‘So I’m not sure that Paloma Faith driving a Skoda, despite a good story about both making good in the end, tells me anything I want to know about the cars themselves.
‘When I first test drove the Lexus CT 200h, the celebrity endorsement was from Kylie and her message was ‘sssh’ – to illustrate how quiet an electric car was.
‘The fact that I remember this 7 years later suggests that this advert was memorable but it was because I wanted to experience driving a car that was noiseless when I stopped at traffic lights!’
Of course, music also has the potential to initiate brand love, which is not necessarily so metric-driven. Presumably something the Paloma campaign is angling for.
Arnon Woolfson, music strategist and executive producerwho’s worked with the likes of Sony, Universal Music, Mercedes F1, NFL and Beats by Dre, says, ‘Reaching younger audiences is a common need amongst brands but targeting 15-24 year-olds for marketers in recent years has been extremely challenging (that demographic are often labelled ‘ghosts’ as they are so difficult to reach).
‘However, looking atUK behaviour, 18% of this audience listen to radio in the living room, 23% at work, 30% in the bedroom, 32% in the kitchen and 63% in the car – making music in cars an interesting opportunity.’ (Source: Radio & The Digital Native RAB, 2014)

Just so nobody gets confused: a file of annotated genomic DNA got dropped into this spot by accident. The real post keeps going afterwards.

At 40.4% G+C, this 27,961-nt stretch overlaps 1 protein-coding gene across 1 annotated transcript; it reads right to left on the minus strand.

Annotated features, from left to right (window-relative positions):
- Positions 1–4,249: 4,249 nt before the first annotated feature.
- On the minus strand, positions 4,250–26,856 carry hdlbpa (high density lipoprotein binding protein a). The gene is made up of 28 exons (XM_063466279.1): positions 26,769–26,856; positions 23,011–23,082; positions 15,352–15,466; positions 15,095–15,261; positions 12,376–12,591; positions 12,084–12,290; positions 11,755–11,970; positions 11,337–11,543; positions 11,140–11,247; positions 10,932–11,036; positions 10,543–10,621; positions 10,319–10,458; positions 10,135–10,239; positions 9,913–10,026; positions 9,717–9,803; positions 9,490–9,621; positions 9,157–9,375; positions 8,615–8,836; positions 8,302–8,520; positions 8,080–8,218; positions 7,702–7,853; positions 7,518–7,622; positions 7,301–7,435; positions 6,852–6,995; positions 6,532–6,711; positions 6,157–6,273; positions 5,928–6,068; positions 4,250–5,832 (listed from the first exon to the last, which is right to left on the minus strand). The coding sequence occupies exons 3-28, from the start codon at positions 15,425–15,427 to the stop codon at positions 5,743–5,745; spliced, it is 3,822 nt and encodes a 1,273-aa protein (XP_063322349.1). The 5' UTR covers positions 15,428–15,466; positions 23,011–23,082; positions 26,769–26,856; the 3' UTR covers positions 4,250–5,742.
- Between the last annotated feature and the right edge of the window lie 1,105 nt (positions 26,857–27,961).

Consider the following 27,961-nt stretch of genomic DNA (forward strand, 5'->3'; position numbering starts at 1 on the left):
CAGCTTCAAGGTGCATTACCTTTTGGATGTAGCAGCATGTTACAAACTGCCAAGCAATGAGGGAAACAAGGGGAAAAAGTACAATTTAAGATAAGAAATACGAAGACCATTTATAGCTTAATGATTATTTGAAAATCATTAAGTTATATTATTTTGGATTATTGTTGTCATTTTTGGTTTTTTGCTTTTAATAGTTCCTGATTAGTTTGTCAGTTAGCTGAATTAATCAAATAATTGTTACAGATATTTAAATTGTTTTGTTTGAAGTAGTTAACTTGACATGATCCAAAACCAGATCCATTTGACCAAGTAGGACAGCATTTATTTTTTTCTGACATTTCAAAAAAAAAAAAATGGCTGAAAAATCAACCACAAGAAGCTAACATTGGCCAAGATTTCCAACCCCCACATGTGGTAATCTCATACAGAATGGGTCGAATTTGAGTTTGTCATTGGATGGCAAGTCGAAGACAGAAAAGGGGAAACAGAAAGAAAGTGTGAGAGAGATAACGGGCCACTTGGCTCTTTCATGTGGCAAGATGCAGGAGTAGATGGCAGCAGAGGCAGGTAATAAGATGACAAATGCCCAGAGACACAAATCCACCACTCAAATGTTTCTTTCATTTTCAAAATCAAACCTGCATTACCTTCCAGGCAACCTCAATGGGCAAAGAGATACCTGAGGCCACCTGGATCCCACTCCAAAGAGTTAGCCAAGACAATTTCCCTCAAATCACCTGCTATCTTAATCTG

Arnon continues: ‘With music being the #1 passion point for millennials, it can be a powerful and emotive tool for marketers. A music strategy does not have to solely be about the use of a track in an advertisement.
‘Fully embracing music should in fact be about the development of an end-to-end solution built of a number of music driven components, aligned side by side and wrapped up with a campaign concept.
‘This could mean using the car to unlock experiences; concerts and live activations and socially driven elements, which lead to a substantial number of opportunities to create content (be that music itself or visual materials).
‘The majority of the highest reaching and engaging video assets sitting online are musically driven. Maybe more of an opportunity than most marketers realise…’
Seemingly, it’s still early days for music-inspired car campaigns and everyone appears to be feeling their way. While music can be an effective approach to connect with potential consumers, it’s more likely that a soundtrack, a genre of music or group of artists are a better way of doing such things than relying solely on one artist to do so.